* With which the editor, at his request, was favoured at the time. The only authority that then existed for laying down this island was that of Captain Carteret, who first saw it in 1767. "It is so high," he says, "that we saw it at the distance of more than fifteen leagues, and it having been discovered by a young gentieman, son to Major Pitcairn of the marines, who was unfortunately lost in the Aurora, we called it Pitcairn's Island." He makes it in lat. 25° 2′ S. and long. 133° 30′ W., no less than three degrees out of its true longitude! Three minutes would now be thought a considerable error: such are the superior advantages conferred by lunar observations and improvements in chronometers.

Pitcairn's Island has been supposed to be the " Encarnacion" of Quiros, by whom it is stated to be in lat. 24° 30', and one thousand leagues from the coast of Peru; but as he describes it as "a low, sandy island, almost level with the sea, having a few trees on it," we must look for "Encarnacion" somewhere else; and Ducies Island, nearly in that latitude, very low, and within 50 of longitude from Pitcairn's Island, answers precisely to it.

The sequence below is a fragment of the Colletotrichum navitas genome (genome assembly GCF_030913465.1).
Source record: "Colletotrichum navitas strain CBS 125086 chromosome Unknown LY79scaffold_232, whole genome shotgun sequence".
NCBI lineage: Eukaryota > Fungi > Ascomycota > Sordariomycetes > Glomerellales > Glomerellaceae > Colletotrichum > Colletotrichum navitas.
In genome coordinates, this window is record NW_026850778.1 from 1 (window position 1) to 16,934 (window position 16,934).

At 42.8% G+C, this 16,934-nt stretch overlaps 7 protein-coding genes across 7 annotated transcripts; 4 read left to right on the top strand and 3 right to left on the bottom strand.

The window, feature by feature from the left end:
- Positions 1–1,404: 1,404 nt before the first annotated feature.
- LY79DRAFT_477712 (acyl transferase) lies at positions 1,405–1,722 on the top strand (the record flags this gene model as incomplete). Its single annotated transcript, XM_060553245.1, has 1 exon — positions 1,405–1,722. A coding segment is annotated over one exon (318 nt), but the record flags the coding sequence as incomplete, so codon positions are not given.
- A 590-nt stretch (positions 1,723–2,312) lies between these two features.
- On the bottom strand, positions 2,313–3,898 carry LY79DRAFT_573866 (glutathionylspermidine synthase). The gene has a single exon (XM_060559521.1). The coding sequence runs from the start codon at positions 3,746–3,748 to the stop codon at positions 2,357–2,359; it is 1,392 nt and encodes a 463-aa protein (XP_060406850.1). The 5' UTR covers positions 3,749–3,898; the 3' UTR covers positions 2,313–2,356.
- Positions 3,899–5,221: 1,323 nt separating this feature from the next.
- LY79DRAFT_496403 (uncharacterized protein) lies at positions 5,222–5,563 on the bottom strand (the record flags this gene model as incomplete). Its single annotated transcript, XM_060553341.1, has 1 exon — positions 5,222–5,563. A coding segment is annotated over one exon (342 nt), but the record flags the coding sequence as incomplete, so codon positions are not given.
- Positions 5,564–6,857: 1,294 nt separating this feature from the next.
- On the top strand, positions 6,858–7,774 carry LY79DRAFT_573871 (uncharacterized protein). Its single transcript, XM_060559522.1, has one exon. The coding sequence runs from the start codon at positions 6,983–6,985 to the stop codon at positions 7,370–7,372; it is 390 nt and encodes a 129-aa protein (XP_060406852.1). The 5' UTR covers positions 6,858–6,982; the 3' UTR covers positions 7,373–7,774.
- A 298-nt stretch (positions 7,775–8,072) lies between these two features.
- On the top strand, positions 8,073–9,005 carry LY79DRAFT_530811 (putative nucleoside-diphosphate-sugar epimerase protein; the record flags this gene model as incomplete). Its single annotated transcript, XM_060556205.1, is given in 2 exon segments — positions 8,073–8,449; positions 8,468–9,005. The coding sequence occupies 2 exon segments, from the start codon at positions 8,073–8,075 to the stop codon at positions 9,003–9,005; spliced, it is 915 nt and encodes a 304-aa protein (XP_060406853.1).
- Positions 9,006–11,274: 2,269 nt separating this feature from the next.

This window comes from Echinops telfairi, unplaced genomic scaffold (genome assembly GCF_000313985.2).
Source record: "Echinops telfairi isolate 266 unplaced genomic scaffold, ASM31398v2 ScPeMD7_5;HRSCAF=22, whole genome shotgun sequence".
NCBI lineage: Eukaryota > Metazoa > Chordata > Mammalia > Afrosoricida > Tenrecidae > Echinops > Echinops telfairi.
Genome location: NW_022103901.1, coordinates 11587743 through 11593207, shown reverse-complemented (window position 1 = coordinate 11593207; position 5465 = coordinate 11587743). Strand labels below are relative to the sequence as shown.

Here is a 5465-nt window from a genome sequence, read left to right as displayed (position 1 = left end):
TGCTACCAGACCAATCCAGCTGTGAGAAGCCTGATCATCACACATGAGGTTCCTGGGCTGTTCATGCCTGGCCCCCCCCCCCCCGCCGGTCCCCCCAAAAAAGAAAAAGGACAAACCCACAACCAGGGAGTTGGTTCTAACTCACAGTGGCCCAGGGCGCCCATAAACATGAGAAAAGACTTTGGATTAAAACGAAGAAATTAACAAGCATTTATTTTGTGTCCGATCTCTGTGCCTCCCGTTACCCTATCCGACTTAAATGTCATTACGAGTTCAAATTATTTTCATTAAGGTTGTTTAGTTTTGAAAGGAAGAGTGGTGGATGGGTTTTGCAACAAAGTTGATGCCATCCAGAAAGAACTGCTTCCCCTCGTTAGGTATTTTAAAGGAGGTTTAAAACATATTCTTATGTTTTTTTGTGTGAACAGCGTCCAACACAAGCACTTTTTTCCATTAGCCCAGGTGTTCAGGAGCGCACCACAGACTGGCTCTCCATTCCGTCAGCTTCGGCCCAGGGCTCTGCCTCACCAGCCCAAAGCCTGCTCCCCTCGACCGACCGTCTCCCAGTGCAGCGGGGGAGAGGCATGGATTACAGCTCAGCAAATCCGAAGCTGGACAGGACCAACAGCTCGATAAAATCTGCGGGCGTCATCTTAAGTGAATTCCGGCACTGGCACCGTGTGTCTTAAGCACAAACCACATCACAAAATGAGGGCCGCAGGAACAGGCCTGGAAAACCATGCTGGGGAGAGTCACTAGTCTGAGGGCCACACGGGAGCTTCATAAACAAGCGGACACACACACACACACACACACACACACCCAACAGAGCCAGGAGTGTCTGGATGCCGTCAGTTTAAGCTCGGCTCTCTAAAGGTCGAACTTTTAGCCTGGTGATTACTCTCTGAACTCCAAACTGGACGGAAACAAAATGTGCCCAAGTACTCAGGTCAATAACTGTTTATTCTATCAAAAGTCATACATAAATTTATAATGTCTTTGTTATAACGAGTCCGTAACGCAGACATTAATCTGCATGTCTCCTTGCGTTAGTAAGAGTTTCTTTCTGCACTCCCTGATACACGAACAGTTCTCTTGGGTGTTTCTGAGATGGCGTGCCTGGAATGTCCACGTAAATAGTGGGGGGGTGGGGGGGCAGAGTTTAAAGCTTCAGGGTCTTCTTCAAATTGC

not be Pitcairn's Island, because that was described by navigators to be uninhabited. Presently they observed a few natives coming down a steep descent, with their canoes on their shoulders; and in a few minutes perceived one of those little vessels darting through a heavy surf, and paddling off towards the ships; but their astonishment was extreme when, on coming alongside, they were hailed in the English language with "Won't you heave us a rope

now ?"

The first young man that sprung, with extraordinary alacrity, up the side, and stood before them on the deck, said, in reply to the question, "Who are you?"-that his name was Thursday October Christian, son of the late Fletcher Christian, by an Otaheitan mother; that he was the first born on the island, and that he was so called because he was brought into the world on a Thursday in October. Singularly strange as all this was to Sir Thomas Staines and Captain Pipon, this youth soon satisfied them that he was no other than the person he represented himself to be, and that he was fully acquainted with the whole history of the Bounty; and, in short, that the island before them was the retreat of the mutineers of that ship. Young Christian was at this time about twenty-four years of age, a fine tall youth, full six feet high, with dark, almost black, hair, and a countenance open and extremely interesting. As he wore no clothes except a piece of cloth round his loins, and a straw hat, ornamented with black cock's feathers, his fine figure and well-shaped muscular limbs were displayed to great advantage, and attracted general admiration. His body was much tanned by exposure to the weather, and his countenance had a brownish cast, unmixed, however, with that tinge of red so common among the natives of the Pacific islands.

"Added to a great share of good-humour, we were glad to trace," says Captain Pipon, " in his